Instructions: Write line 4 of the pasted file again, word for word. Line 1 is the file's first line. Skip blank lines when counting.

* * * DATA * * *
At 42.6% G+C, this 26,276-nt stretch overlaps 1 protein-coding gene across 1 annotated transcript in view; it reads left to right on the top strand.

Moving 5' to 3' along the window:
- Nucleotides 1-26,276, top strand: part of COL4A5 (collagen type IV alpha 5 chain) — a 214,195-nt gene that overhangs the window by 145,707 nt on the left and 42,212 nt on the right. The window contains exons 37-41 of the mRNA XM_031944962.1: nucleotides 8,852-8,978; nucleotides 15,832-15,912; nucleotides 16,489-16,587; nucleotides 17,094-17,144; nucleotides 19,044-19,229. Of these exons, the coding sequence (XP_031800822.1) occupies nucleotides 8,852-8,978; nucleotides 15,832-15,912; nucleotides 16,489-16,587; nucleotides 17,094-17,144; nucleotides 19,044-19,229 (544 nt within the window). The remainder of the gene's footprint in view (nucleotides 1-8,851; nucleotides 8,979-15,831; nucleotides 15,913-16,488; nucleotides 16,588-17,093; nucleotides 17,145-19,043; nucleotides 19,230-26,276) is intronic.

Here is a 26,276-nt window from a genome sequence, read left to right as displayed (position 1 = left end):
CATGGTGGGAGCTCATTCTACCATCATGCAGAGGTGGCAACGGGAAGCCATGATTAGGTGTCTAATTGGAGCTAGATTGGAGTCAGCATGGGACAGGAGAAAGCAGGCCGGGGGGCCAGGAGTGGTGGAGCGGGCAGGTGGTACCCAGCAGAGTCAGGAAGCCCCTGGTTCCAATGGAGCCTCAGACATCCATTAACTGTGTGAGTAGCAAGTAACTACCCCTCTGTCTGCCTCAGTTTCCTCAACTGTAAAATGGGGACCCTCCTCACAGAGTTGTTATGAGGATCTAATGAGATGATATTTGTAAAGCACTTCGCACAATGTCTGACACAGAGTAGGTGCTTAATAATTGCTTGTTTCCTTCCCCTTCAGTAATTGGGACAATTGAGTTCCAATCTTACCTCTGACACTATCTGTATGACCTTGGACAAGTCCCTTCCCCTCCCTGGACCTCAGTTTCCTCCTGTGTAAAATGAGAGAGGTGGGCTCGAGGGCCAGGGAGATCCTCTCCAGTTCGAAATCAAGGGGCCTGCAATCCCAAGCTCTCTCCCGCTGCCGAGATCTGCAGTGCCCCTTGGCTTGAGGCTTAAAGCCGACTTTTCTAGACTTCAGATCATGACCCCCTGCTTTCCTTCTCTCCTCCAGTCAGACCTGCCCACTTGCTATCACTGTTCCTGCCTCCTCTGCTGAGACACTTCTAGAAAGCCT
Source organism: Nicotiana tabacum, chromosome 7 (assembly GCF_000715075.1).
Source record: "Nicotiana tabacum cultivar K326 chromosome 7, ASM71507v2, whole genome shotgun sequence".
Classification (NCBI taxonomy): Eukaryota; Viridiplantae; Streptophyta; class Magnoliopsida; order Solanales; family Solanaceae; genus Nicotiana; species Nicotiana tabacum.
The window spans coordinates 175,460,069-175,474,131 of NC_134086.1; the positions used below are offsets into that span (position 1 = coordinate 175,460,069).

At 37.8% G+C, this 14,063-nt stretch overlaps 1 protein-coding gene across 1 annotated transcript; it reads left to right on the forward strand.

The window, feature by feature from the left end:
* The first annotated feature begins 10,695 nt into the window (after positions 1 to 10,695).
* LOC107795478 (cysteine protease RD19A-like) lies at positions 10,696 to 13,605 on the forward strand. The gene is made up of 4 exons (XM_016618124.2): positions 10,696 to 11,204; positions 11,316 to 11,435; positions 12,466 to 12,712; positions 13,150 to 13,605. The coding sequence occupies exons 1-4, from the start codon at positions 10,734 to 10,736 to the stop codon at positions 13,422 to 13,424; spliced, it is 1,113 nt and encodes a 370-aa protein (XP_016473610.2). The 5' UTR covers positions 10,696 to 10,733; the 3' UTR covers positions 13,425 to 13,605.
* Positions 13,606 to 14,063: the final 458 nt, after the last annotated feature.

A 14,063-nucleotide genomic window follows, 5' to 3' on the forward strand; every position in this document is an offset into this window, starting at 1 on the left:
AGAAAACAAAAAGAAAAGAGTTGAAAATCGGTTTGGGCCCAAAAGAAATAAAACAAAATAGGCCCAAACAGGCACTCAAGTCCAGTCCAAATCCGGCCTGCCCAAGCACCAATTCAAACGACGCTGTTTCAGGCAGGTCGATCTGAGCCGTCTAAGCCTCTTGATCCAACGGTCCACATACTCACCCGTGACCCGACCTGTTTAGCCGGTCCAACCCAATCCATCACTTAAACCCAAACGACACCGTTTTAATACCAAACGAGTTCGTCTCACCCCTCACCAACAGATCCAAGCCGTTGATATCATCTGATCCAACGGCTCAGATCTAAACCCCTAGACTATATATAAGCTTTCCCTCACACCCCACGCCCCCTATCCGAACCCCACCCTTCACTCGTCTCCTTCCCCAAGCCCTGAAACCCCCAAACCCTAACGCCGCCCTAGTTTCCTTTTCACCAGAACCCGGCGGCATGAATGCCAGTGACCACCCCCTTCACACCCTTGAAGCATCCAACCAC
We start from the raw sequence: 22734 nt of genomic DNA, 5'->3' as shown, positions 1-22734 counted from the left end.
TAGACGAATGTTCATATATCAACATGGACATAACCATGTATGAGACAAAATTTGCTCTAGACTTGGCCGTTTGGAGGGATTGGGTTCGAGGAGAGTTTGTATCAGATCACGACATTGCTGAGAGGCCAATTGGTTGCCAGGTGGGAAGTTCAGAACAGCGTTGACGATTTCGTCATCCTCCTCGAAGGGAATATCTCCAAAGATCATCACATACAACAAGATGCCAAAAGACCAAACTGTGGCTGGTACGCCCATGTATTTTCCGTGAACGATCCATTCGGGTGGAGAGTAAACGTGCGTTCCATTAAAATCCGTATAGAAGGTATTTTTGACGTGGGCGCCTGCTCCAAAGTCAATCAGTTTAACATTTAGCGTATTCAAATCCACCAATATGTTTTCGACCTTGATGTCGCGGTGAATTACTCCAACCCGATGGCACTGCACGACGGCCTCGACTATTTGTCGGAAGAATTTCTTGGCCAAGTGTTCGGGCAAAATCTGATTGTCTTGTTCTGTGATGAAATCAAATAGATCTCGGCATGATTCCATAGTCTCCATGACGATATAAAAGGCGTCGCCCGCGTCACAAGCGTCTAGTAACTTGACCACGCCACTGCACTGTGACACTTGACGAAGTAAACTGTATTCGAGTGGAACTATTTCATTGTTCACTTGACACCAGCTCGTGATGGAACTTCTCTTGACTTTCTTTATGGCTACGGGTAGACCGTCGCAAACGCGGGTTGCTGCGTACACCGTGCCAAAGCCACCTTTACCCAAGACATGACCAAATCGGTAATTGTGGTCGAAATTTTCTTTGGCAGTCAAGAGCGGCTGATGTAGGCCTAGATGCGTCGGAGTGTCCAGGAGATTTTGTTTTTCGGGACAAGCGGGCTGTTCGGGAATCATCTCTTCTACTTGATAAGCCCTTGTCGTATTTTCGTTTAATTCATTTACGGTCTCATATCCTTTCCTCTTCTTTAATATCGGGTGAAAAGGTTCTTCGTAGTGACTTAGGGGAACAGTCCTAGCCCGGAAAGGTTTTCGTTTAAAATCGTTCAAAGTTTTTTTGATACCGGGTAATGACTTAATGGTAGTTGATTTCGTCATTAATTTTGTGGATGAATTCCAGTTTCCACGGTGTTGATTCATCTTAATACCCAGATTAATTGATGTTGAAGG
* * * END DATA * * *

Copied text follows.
Here is a 26,276-nt window from a genome sequence, read left to right as displayed (position 1 = left end):